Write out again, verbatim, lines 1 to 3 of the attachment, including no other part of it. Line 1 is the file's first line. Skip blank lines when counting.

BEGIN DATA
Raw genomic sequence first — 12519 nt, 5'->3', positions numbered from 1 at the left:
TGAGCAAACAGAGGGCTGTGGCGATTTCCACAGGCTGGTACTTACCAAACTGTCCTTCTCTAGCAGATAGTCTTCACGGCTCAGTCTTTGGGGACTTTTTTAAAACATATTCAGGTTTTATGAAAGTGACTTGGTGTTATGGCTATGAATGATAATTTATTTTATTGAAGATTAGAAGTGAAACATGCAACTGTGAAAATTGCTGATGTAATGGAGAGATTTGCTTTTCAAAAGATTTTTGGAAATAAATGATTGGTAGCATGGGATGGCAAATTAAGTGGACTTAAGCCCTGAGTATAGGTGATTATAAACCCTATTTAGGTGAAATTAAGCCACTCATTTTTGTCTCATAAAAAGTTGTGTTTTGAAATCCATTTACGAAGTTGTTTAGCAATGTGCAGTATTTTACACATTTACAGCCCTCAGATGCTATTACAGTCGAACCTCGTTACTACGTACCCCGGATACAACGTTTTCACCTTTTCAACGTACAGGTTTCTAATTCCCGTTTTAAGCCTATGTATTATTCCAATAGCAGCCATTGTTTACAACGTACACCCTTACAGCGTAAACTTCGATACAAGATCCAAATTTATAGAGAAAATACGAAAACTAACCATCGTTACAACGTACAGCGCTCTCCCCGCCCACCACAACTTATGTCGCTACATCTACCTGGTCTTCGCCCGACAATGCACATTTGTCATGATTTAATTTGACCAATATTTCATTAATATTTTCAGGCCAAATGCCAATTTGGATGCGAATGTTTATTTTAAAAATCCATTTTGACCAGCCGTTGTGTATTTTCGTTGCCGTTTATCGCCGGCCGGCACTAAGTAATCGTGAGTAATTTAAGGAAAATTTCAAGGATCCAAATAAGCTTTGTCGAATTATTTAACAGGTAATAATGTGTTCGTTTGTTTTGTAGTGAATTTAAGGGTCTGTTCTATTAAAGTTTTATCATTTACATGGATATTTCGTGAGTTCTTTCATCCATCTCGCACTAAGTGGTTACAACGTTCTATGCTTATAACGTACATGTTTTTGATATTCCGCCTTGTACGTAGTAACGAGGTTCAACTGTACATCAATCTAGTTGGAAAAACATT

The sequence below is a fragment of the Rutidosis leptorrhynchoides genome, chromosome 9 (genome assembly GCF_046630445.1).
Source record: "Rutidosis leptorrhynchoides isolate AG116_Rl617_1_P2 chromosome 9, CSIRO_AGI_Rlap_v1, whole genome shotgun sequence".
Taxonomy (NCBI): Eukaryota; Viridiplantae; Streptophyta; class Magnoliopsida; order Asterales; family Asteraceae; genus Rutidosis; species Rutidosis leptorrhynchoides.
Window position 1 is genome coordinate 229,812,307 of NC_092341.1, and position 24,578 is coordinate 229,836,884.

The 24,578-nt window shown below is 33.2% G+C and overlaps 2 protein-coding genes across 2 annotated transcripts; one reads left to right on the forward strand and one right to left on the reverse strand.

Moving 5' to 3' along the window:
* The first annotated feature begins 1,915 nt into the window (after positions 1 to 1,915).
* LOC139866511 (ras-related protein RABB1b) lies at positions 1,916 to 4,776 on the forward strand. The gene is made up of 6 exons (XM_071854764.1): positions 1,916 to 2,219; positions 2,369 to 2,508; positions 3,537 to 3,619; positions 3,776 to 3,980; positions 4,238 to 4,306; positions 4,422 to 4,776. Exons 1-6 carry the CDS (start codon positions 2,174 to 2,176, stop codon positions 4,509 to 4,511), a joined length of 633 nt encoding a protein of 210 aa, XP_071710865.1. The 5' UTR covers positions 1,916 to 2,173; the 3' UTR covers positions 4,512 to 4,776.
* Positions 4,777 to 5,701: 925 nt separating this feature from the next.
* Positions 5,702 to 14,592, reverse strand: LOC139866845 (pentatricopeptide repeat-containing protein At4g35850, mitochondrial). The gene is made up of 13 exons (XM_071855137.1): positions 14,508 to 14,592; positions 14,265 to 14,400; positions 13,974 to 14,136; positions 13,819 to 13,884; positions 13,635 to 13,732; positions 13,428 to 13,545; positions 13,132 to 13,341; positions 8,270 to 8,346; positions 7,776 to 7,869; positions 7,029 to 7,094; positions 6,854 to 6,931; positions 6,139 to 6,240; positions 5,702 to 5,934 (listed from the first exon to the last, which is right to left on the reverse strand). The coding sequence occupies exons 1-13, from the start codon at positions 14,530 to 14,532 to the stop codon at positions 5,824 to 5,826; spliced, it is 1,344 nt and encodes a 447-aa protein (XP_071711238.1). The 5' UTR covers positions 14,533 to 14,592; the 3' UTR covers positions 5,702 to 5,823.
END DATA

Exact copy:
Raw genomic sequence first — 12519 nt, 5'->3', positions numbered from 1 at the left:
TGAGCAAACAGAGGGCTGTGGCGATTTCCACAGGCTGGTACTTACCAAACTGTCCTTCTCTAGCAGATAGTCTTCACGGCTCAGTCTTTGGGGACTTTTTTAAAACATATTCAGGTTTTATGAAAGTGACTTGGTGTTATGGCTATGAATGATAATTTATTTTATTGAAGATTAGAAGTGAAACATGCAACTGTGAAAATTGCTGATGTAATGGAGAGATTTGCTTTTCAAAAGATTTTTGGAAATAAATGATTGGTAGCATGGGATGGCAAATTAAGTGGACTTAAGCCCTGAGTATAGGTGATTATAAACCCTATTTAGGTGAAATTAAGCCACTCATTTTTGTCTCATAAAAAGTTGTGTTTTGAAATCCATTTACGAAGTTGTTTAGCAATGTGCAGTATTTTACACATTTACAGCCCTCAGATGCTATTACAGTCGAACCTCGTTACTACGTACCCCGGATACAACGTTTTCACCTTTTCAACGTACAGGTTTCTAATTCCCGTTTTAAGCCTATGTATTATTCCAATAGCAGCCATTGTTTACAACGTACACCCTTACAGCGTAAACTTCGATACAAGATCCAAATTTATAGAGAAAATACGAAAACTAACCATCGTTACAACGTACAGCGCTCTCCCCGCCCACCACAACTTATGTCGCTACATCTACCTGGTCTTCGCCCGACAATGCACATTTGTCATGATTTAATTTGACCAATATTTCATTAATATTTTCAGGCCAAATGCCAATTTGGATGCGAATGTTTATTTTAAAAATCCATTTTGACCAGCCGTTGTGTATTTTCGTTGCCGTTTATCGCCGGCCGGCACTAAGTAATCGTGAGTAATTTAAGGAAAATTTCAAGGATCCAAATAAGCTTTGTCGAATTATTTAACAGGTAATAATGTGTTCGTTTGTTTTGTAGTGAATTTAAGGGTCTGTTCTATTAAAGTTTTATCATTTACATGGATATTTCGTGAGTTCTTTCATCCATCTCGCACTAAGTGGTTACAACGTTCTATGCTTATAACGTACATGTTTTTGATATTCCGCCTTGTACGTAGTAACGAGGTTCAACTGTACATCAATCTAGTTGGAAAAACATT

The sequence below is a fragment of the Rutidosis leptorrhynchoides genome, chromosome 9 (genome assembly GCF_046630445.1).